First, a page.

directory. If the files are on C:\ (the main hard drive), the device is already set. If the working
directory is located on a network drive, alternate drive, or USB drive, the device will need to be set.
Using the My Computer, determine the device or drive letter where you directory is located. Type
that letter at the prompt in the Command Prompt window. For example, if your device is K, you would
type k:.
At the K:\> you will need to change directory into the directory where your files are (if you created
one). The cd <dir_name> command can be used. For example, if the directory is named cs117, the
command would be cd cs117.

182

Chapter 22 Appendix B Windows Start-Up Instructions


For example:
C:\DocumentsandSettings\Ed\MyDocuments>k:
K:\>cdcs117

At this point, typing dir (for directory) will provide a list of files in the directory. While the format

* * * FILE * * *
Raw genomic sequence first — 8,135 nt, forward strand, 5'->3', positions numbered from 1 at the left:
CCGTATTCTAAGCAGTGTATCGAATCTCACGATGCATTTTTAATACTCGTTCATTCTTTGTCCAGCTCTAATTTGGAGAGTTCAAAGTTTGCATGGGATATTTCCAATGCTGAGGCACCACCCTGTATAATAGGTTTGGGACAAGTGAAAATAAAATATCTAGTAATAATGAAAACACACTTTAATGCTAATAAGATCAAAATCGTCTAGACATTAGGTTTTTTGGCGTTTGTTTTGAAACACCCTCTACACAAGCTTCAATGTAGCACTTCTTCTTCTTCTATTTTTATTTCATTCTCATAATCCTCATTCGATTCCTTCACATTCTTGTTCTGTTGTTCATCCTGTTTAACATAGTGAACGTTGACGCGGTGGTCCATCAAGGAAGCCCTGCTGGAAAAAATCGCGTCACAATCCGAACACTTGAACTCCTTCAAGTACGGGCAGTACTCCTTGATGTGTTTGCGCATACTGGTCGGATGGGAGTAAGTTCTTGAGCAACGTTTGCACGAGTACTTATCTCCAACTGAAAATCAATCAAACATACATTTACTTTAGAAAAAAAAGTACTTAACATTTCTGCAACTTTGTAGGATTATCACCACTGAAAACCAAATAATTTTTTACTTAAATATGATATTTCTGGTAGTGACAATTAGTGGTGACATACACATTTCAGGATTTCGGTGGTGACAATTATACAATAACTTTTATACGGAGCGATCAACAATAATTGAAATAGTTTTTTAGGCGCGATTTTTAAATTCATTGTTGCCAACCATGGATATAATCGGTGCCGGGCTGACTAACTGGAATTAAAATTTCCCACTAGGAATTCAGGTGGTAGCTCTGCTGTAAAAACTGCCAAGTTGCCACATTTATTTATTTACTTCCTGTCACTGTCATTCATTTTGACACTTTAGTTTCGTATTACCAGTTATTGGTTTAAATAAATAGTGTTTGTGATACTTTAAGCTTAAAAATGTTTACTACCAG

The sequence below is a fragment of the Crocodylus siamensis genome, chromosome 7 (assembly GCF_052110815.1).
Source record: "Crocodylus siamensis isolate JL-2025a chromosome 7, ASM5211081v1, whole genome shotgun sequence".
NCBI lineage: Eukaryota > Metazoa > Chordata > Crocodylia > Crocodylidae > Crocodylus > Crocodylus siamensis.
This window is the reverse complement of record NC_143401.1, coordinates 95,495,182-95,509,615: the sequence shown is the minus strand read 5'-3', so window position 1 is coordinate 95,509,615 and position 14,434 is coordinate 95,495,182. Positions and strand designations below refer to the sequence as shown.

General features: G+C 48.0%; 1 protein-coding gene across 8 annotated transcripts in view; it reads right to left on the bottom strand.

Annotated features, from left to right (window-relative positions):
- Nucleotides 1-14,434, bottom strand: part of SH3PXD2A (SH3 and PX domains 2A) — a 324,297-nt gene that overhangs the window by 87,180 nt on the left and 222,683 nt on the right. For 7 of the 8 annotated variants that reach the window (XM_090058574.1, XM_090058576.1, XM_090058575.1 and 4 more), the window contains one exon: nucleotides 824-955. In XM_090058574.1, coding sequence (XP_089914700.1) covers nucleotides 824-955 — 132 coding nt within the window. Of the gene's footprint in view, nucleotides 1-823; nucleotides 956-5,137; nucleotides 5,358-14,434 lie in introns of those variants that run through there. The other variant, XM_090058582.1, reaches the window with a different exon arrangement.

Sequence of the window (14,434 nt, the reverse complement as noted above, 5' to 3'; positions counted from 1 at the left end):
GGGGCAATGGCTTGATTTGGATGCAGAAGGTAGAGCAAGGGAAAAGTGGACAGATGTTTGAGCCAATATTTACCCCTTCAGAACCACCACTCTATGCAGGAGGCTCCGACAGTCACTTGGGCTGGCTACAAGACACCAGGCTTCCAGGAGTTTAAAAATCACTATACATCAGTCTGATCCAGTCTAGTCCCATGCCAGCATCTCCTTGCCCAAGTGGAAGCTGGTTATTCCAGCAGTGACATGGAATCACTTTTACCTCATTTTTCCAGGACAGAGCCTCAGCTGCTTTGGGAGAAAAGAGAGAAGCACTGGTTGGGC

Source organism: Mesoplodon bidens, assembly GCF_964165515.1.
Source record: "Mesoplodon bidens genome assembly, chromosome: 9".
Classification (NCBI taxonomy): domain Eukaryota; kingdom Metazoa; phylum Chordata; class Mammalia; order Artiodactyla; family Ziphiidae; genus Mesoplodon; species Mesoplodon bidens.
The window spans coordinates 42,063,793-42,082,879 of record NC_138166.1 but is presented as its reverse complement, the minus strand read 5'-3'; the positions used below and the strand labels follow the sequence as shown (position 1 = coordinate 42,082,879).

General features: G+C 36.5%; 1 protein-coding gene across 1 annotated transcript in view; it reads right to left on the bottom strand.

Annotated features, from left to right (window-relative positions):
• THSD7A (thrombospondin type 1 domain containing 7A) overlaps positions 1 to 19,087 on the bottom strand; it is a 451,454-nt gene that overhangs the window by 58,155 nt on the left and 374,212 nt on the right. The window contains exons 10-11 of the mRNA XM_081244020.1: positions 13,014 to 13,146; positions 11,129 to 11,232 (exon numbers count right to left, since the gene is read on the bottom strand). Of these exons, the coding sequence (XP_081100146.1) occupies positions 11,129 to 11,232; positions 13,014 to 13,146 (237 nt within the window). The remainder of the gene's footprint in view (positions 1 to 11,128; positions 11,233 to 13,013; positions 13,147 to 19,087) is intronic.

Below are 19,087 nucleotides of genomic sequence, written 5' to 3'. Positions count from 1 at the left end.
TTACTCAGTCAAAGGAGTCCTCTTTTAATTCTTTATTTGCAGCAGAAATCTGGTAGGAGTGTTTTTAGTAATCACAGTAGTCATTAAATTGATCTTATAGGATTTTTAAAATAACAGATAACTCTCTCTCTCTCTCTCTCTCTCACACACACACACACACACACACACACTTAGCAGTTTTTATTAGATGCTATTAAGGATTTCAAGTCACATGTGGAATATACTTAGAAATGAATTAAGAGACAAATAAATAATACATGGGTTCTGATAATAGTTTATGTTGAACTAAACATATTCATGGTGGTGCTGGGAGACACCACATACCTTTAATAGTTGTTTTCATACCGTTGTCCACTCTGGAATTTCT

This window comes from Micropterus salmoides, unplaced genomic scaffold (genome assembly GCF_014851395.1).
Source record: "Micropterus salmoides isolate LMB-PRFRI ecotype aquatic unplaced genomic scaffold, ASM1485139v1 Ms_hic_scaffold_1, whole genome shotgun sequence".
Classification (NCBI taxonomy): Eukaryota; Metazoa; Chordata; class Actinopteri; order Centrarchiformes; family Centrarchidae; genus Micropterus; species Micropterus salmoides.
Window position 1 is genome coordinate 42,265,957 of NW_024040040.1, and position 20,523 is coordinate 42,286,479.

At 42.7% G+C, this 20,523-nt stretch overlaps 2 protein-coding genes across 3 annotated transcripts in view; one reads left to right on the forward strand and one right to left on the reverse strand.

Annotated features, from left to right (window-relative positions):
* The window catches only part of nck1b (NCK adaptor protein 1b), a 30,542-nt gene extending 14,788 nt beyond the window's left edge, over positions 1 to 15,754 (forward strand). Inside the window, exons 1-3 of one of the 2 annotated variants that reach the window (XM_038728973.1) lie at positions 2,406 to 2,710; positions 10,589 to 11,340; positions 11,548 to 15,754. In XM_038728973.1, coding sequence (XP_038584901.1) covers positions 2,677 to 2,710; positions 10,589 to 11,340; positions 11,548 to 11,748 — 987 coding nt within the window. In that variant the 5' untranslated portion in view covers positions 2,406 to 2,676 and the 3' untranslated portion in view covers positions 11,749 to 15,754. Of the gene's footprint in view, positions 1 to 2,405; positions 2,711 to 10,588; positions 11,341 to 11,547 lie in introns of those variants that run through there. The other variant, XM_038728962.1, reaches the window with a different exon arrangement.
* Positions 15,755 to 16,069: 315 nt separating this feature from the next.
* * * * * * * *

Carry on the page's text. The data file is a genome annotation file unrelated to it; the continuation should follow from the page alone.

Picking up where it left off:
will appear different, the files are the same as shown in the My Computer listing.

22.4

Compiler Installation Verification

To ensure the compiler is installed correctly, open the Command Prompt, and type gfortran at the
prompt.
K:\cs117>gfortran
gfortran:noinputfiles

The no input files message means that the installation was completed correctly. It is not necessary to
set the device or directory in order to perform this verification.
However, if the following message is displayed,
K:\cs117>gfortran
'gfortran'isnotrecognizedasaninternalorexternalcommand,
operableprogramorbatchfile.

means that the Fortran compiler is not installed. The installation issue must be addressed before
continuing. Once the installation is completed successfully, the compilation steps detailed in Chapter 3
can be completed.

22.5

Compilation

Once the Fortran compiler is installed, programs can be compiled. Open the Command Prompt, and
set the device and directory as appropriate.
At this point the program can be compiled, using gfortran. The optional -o qualifier is used to set